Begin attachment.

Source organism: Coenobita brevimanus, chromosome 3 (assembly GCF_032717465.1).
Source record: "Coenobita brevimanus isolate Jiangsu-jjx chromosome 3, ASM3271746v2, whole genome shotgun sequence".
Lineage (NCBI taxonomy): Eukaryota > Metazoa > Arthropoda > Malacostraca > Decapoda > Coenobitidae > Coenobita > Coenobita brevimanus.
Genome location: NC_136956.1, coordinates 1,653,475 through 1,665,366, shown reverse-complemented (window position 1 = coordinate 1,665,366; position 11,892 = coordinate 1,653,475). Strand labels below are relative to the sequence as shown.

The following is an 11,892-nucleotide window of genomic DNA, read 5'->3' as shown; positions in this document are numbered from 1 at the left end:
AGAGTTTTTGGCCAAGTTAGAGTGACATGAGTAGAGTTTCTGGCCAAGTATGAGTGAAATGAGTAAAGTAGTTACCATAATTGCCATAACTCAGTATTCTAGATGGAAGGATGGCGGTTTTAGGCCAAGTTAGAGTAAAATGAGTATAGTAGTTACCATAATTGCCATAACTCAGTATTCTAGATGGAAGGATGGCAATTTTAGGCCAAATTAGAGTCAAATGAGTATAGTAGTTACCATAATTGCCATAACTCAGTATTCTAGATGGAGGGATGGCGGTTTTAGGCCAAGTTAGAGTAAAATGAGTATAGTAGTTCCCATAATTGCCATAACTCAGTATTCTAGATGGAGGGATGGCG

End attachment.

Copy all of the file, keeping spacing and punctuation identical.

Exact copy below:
Source organism: Coenobita brevimanus, chromosome 3 (assembly GCF_032717465.1).
Source record: "Coenobita brevimanus isolate Jiangsu-jjx chromosome 3, ASM3271746v2, whole genome shotgun sequence".
Lineage (NCBI taxonomy): Eukaryota > Metazoa > Arthropoda > Malacostraca > Decapoda > Coenobitidae > Coenobita > Coenobita brevimanus.
Genome location: NC_136956.1, coordinates 1,653,475 through 1,665,366, shown reverse-complemented (window position 1 = coordinate 1,665,366; position 11,892 = coordinate 1,653,475). Strand labels below are relative to the sequence as shown.

The following is an 11,892-nucleotide window of genomic DNA, read 5'->3' as shown; positions in this document are numbered from 1 at the left end:
AGAGTTTTTGGCCAAGTTAGAGTGACATGAGTAGAGTTTCTGGCCAAGTATGAGTGAAATGAGTAAAGTAGTTACCATAATTGCCATAACTCAGTATTCTAGATGGAAGGATGGCGGTTTTAGGCCAAGTTAGAGTAAAATGAGTATAGTAGTTACCATAATTGCCATAACTCAGTATTCTAGATGGAAGGATGGCAATTTTAGGCCAAATTAGAGTCAAATGAGTATAGTAGTTACCATAATTGCCATAACTCAGTATTCTAGATGGAGGGATGGCGGTTTTAGGCCAAGTTAGAGTAAAATGAGTATAGTAGTTCCCATAATTGCCATAACTCAGTATTCTAGATGGAGGGATGGCG